Having spent many years working with people and the psychology of what makes them tick, it comes as second nature and really helps to capture that essence in photographic form. Yet it occurred to me the other day that there aren’t that many ‘good’ portrait photographers around compared with say, Landscapers.
It took me a while to come up with the reasons why and all I could summon up were a few loosely based and untested theories.
The first is a generalisation but I wonder how true it is in the modern digital era. It is that photography at any serious level is a relatively technical business. It is all about f stops, shutter speeds, iso’s, depth of field, bokeh, focal points and post production. And all this before you start to get involved with any artificial lighting in studio’s etc. This means that very often, (here is the untested, generalised bit!) people with a technical ‘bent’ will gravitate towards photography as a hobby while more ‘artistic’ individuals get lost in all the technical waffle.
In turn (more generalised theoretical stuff), as these people are generally more technically minded, they are less likely to be ‘people people’ and therefore are more likely to gravitate towards landscaping and wildlife work rather than people work. This is more likely to apply to the general public rather than professionals for the obvious reasons. What are they I hear you shout! Well, there is little money to be made these days from stock libraries and general sale of images in the wildlife and landscaping business. This means that those photographers who grow on to become pro’s will usually have to be good with people for several reasons.
The first is, that to run any successful photography business well, you will need to have a certain minimum level of people skills. Whilst we would all love to be shooting for 5-7 days a week, the reality is very different and sales and marketing will employ a new business for well over 50% of any photographers time! The second reason will be that the more lucrative work in the industry (generalising hugely again but please bear with me) involves taking photographs of people in some shape of form. If it doesn’t – say high-end product work for example, then it will still involve a great deal of work with people in the client company, art director field in order to come up with the correct approach to shooting the product in the first place.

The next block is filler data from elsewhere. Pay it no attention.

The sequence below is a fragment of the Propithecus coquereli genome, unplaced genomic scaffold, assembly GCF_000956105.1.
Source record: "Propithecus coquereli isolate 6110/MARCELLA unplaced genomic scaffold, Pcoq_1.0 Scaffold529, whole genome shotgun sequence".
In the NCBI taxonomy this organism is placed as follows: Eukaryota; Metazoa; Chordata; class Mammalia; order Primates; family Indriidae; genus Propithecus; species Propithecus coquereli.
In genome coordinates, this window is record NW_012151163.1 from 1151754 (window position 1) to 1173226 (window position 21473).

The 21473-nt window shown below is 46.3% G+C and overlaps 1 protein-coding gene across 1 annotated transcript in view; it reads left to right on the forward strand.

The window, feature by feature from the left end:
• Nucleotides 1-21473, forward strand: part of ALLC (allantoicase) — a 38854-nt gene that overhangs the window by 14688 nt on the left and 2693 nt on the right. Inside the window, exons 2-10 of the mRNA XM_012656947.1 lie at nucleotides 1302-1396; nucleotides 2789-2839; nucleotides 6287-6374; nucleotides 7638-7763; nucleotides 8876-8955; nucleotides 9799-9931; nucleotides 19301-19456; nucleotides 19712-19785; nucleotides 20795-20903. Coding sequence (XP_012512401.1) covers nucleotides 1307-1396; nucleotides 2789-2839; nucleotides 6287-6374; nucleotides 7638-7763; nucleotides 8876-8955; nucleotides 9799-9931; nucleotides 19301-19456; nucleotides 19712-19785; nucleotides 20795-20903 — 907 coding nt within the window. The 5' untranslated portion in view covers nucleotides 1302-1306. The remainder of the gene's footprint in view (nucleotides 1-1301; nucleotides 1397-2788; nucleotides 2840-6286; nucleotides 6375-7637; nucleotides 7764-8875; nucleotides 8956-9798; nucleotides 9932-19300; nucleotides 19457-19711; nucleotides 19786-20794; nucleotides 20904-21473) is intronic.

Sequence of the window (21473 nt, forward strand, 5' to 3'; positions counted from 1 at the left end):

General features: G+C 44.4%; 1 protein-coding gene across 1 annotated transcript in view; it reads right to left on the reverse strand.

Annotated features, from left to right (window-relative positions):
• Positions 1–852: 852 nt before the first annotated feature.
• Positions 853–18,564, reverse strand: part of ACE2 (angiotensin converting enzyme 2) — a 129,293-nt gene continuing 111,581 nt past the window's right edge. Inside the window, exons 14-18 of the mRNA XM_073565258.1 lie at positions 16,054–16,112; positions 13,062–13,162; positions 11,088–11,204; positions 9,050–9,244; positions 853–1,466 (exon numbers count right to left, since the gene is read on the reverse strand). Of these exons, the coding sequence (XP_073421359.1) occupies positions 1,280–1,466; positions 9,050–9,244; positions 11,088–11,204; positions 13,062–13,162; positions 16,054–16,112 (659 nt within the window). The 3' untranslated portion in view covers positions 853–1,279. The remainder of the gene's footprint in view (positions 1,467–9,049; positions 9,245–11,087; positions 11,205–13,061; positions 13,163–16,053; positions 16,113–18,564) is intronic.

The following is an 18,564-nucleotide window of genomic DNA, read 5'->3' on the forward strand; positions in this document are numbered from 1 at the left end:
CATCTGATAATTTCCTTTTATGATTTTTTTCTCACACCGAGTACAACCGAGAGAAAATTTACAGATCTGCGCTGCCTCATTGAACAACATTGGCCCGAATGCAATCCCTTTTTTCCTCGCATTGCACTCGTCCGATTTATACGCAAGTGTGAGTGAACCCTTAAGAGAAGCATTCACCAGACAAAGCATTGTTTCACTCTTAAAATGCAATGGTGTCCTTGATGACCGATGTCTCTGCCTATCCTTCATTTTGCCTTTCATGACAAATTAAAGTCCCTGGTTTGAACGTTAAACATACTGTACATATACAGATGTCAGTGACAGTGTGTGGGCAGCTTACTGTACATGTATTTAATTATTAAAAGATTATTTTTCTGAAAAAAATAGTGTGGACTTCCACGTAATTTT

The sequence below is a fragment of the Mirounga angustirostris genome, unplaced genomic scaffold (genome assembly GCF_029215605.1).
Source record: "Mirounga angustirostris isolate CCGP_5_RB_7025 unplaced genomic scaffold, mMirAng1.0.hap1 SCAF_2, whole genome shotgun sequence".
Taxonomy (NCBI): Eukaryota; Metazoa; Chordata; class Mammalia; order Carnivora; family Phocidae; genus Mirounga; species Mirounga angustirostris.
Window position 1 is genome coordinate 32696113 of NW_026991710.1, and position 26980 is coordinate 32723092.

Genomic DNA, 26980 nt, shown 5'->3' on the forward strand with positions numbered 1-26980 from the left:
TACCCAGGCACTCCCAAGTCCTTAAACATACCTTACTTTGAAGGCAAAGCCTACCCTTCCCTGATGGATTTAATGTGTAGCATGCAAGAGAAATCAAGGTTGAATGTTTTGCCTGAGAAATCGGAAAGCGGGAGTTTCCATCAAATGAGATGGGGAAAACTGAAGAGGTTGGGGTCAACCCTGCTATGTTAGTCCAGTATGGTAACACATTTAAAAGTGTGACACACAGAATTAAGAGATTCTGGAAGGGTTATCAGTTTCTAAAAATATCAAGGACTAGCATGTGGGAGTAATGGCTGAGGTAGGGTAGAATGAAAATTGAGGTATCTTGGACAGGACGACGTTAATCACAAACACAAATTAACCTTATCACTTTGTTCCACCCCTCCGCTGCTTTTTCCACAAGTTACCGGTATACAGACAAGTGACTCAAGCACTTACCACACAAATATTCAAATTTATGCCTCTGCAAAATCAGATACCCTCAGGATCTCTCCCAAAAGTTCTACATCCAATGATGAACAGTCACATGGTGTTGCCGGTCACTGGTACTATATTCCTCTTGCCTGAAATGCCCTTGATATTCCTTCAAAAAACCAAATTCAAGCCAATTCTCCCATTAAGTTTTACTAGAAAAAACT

Now, going back to my discussion with myself about people imagery. Those that have mastered the craft will very often treat the technical side of their work as incidental to the image creation process. Yes it will all be taken into account but the style, the look, the location will all have been considered to be more important than the f stop and the shutter speed. It isn’t of course, it will just seem and feel that way. The most important consideration in any portrait will be the connection the photographer manages (or fails) to achieve with the sitter. That word ‘rapport’. I learned very early on that sometimes negative rapport can achieve the look you are after and I have been guilty of employing this method myself once or twice.
A fellow pro said to me just the other day that he always felt that he had a ‘special’ connection with his models/sitters after a shoot. I would agree entirely. You have both ‘gone through’ something special together. Something that even an assistant won’t be a party to. You have a ‘special’ relationship that is impossible to describe but both know exists. I wouldn’t necessarily call it a closeness, although it can be, more an understanding.
Now, is it really unfair of me to then take this to the next step and suggest the following?
It is generally unlikely that those of us that have a strong technical approach to photography and indeed probably, life, are too willing to engage in this way with people that they hardly know and are often unlikely to ever meet or converse with again. Thus, I have now managed to convince myself of the reason why few photographers gravitate their way towards people imagery and stick to more solitary subjects such as landscapes and wildlife.